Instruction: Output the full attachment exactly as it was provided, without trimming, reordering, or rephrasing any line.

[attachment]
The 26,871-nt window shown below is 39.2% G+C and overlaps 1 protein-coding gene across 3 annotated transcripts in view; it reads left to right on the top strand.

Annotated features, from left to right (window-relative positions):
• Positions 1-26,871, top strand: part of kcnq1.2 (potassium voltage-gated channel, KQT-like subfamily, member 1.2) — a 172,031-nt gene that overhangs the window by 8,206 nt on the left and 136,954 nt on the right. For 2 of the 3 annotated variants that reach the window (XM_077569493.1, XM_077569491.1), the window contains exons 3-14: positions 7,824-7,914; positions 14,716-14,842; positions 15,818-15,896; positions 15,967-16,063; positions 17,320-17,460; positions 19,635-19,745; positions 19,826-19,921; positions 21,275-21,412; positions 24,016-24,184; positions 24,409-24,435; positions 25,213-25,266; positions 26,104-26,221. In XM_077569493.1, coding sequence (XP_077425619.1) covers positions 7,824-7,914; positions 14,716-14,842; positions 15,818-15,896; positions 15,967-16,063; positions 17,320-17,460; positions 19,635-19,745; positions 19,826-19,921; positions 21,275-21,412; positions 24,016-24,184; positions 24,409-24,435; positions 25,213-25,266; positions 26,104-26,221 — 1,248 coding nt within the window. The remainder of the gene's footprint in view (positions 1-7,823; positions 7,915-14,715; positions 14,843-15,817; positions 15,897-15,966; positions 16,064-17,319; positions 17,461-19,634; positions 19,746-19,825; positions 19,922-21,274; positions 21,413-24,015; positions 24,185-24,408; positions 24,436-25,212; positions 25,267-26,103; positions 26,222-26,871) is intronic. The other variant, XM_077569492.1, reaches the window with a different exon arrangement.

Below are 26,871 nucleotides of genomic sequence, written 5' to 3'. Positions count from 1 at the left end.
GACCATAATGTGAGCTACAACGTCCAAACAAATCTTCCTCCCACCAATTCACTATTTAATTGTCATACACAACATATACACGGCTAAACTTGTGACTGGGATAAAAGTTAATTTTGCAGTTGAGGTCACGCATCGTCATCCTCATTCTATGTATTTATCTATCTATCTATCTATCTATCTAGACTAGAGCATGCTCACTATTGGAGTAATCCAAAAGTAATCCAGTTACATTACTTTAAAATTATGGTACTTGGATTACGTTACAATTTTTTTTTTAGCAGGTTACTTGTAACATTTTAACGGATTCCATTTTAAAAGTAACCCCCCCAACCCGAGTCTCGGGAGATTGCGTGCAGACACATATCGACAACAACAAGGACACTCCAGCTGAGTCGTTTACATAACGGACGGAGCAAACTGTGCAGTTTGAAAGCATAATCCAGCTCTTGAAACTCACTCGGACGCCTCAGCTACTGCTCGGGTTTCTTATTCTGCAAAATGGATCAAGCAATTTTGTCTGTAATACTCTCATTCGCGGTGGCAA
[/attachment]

The 26,871-nt window shown below is 39.2% G+C and overlaps 1 protein-coding gene across 3 annotated transcripts in view; it reads left to right on the top strand.

Annotated features, from left to right (window-relative positions):
• Positions 1-26,871, top strand: part of kcnq1.2 (potassium voltage-gated channel, KQT-like subfamily, member 1.2) — a 172,031-nt gene that overhangs the window by 8,206 nt on the left and 136,954 nt on the right. For 2 of the 3 annotated variants that reach the window (XM_077569493.1, XM_077569491.1), the window contains exons 3-14: positions 7,824-7,914; positions 14,716-14,842; positions 15,818-15,896; positions 15,967-16,063; positions 17,320-17,460; positions 19,635-19,745; positions 19,826-19,921; positions 21,275-21,412; positions 24,016-24,184; positions 24,409-24,435; positions 25,213-25,266; positions 26,104-26,221. In XM_077569493.1, coding sequence (XP_077425619.1) covers positions 7,824-7,914; positions 14,716-14,842; positions 15,818-15,896; positions 15,967-16,063; positions 17,320-17,460; positions 19,635-19,745; positions 19,826-19,921; positions 21,275-21,412; positions 24,016-24,184; positions 24,409-24,435; positions 25,213-25,266; positions 26,104-26,221 — 1,248 coding nt within the window. The remainder of the gene's footprint in view (positions 1-7,823; positions 7,915-14,715; positions 14,843-15,817; positions 15,897-15,966; positions 16,064-17,319; positions 17,461-19,634; positions 19,746-19,825; positions 19,922-21,274; positions 21,413-24,015; positions 24,185-24,408; positions 24,436-25,212; positions 25,267-26,103; positions 26,222-26,871) is intronic. The other variant, XM_077569492.1, reaches the window with a different exon arrangement.

Below are 26,871 nucleotides of genomic sequence, written 5' to 3'. Positions count from 1 at the left end.
GACCATAATGTGAGCTACAACGTCCAAACAAATCTTCCTCCCACCAATTCACTATTTAATTGTCATACACAACATATACACGGCTAAACTTGTGACTGGGATAAAAGTTAATTTTGCAGTTGAGGTCACGCATCGTCATCCTCATTCTATGTATTTATCTATCTATCTATCTATCTATCTAGACTAGAGCATGCTCACTATTGGAGTAATCCAAAAGTAATCCAGTTACATTACTTTAAAATTATGGTACTTGGATTACGTTACAATTTTTTTTTTAGCAGGTTACTTGTAACATTTTAACGGATTCCATTTTAAAAGTAACCCCCCCAACCCGAGTCTCGGGAGATTGCGTGCAGACACATATCGACAACAACAAGGACACTCCAGCTGAGTCGTTTACATAACGGACGGAGCAAACTGTGCAGTTTGAAAGCATAATCCAGCTCTTGAAACTCACTCGGACGCCTCAGCTACTGCTCGGGTTTCTTATTCTGCAAAATGGATCAAGCAATTTTGTCTGTAATACTCTCATTCGCGGTGGCAA